I’ve been skeptical about traditional advice on when to take Social Security for a while. Most financial advisors and calculators push you to delay claiming benefits until you’re 70, instead of taking it early, or at your full retirement age, because every year you delay taking it until you’re 70 your benefit increases by 8%. Find out your full retirement age here.
The argument is that you can’t beat the 8% return that comes with delaying. The math typically supports this by showing that the largest lifetime benefit goes to those who wait. You’re going to give up a lot of monthly checks by waiting until 70, but the larger payments allow you to breakeven by your late 70’s or early 80’s.
Yes, But Don’t Forget Investment Returns
What’s overlooked with this recommendation on when to take Social Security is a return on the early benefits.
Let’s say you take it early and invest the money, or withdraw less from a portfolio.
You need to apply a return to the early benefits.
And when you do, the math changes.
Delaying your payments takes longer to work in your favor, if it does at all.
It’s hard to find this feature in most Social Security online calculators.
However, this article breaks down the benefit of applying a return to your early Social Security payments. It found that even a 2% return applied to the early payments can push out the breakeven age to 84, and a 7% return on the early payments doesn’t allow the larger delayed payments to ever catch up. I’ve seen the same thing when doing the analysis myself.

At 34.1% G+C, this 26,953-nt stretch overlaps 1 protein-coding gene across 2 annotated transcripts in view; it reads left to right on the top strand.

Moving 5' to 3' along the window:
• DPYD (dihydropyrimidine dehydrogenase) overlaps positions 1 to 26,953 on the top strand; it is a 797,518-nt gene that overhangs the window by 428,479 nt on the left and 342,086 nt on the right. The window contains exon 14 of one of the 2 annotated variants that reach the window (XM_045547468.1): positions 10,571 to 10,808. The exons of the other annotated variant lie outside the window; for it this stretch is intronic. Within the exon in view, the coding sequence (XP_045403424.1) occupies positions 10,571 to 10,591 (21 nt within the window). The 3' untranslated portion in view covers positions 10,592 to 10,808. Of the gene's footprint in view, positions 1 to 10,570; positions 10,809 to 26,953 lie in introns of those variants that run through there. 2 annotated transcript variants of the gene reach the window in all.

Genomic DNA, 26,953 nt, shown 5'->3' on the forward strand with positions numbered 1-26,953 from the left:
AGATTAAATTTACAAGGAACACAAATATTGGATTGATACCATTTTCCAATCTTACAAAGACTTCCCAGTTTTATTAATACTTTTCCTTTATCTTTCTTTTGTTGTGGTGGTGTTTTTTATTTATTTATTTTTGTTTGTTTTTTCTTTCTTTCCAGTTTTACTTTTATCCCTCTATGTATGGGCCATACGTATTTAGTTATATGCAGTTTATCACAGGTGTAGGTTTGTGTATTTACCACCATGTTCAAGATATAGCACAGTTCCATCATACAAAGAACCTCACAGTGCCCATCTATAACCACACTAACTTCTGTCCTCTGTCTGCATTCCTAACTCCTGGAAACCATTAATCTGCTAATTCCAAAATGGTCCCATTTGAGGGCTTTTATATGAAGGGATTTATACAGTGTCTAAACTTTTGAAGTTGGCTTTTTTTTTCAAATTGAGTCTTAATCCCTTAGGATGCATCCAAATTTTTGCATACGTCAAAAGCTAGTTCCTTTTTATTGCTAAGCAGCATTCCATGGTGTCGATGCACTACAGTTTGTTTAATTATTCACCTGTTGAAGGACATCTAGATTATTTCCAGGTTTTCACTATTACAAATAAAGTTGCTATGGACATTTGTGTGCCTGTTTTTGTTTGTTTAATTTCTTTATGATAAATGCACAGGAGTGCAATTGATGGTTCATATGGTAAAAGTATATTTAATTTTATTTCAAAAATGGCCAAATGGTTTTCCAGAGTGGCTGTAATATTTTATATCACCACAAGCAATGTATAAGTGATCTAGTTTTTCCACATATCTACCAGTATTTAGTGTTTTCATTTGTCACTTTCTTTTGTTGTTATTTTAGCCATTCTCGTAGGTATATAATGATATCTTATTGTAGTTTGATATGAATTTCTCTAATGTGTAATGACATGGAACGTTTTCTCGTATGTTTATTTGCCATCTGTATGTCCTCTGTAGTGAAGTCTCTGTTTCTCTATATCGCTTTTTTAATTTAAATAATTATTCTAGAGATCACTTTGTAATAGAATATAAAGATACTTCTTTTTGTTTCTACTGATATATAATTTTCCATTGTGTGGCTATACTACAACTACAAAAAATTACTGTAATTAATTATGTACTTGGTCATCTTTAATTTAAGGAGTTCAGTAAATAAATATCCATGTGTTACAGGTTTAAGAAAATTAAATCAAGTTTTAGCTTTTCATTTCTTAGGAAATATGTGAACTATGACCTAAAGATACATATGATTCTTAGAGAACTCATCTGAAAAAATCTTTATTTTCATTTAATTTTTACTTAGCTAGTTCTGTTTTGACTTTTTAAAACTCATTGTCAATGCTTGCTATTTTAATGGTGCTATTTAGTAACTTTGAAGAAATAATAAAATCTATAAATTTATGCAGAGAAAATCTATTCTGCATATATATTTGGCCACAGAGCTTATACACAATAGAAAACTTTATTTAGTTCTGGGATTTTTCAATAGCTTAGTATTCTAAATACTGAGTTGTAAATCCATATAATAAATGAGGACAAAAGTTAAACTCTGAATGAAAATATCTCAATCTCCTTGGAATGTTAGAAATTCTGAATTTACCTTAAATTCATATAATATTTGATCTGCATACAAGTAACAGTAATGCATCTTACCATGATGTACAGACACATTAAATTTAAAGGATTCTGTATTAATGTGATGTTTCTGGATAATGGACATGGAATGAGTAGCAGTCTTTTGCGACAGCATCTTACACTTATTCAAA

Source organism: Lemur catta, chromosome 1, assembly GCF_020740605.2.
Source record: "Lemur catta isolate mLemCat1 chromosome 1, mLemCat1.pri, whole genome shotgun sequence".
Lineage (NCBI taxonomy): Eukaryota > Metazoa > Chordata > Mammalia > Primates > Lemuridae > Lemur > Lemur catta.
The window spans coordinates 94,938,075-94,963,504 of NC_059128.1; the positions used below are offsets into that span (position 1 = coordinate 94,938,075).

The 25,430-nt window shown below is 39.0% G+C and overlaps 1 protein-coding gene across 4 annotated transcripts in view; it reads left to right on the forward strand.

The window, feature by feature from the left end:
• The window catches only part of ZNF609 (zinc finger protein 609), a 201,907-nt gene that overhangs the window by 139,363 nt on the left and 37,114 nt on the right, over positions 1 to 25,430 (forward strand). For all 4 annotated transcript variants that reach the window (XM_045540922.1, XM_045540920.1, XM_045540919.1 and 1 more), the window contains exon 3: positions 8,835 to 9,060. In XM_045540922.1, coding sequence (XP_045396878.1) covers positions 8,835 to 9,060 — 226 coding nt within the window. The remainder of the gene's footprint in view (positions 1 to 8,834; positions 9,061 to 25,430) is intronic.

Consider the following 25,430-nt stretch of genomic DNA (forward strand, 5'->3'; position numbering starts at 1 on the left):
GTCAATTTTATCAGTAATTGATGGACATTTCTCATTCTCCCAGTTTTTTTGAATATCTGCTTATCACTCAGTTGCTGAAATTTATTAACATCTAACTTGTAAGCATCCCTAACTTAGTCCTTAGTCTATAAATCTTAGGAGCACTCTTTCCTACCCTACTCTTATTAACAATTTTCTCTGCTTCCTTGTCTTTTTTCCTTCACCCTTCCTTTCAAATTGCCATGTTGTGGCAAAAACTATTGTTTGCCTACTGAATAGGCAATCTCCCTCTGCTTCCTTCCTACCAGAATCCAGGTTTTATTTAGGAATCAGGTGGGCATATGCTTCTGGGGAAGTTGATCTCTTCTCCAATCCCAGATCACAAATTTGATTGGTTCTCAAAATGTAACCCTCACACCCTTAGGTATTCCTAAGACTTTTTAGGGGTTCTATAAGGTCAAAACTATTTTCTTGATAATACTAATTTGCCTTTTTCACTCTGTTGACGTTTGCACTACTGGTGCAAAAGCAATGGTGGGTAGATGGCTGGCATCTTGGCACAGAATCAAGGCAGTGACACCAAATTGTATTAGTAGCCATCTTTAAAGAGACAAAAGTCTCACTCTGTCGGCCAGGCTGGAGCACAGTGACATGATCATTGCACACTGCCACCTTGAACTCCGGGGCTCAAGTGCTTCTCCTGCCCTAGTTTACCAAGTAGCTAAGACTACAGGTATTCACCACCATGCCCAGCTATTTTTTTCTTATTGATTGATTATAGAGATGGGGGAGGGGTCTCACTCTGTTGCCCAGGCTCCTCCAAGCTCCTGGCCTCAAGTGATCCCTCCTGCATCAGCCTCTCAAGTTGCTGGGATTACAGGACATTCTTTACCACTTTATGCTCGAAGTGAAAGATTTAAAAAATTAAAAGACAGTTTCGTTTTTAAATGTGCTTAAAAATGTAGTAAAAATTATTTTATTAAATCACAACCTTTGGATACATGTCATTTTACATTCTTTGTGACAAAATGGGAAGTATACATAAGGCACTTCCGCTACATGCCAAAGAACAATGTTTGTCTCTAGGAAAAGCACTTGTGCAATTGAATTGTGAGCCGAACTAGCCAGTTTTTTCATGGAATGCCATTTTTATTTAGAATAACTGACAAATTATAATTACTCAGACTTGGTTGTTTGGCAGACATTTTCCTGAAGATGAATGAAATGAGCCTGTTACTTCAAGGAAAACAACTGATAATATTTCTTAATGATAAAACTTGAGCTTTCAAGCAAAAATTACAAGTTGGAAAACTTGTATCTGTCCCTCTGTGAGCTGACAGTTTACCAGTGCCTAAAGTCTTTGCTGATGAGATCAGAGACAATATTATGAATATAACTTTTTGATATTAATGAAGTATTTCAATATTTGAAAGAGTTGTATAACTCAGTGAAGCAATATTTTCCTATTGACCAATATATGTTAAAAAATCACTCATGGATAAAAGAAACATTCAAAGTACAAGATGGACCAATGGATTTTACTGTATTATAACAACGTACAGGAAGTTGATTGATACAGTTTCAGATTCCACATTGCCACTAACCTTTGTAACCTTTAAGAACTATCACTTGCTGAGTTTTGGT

Run the numbers yourself, or ask your wealth manager to do so.
Don’t forget to apply a reasonable return to the early payments.
And also understand the drawbacks of claiming early, some of which are highlighted here. Key among them is that you permanently lock in a lower payment, and taking early benefits while still working can cause those Social Security benefits to be partially withheld until you reach your full retirement age.
Suggested Further Reading
Your Safe Retirement Withdrawal Rate – How much money do you need to retire is a popular question? What’s my safe retirement withdrawal rate is a better one. This post looks at the famous 4% rule and whether it still applies.
Looking to Maximize Social Security?
Build Your Plan Now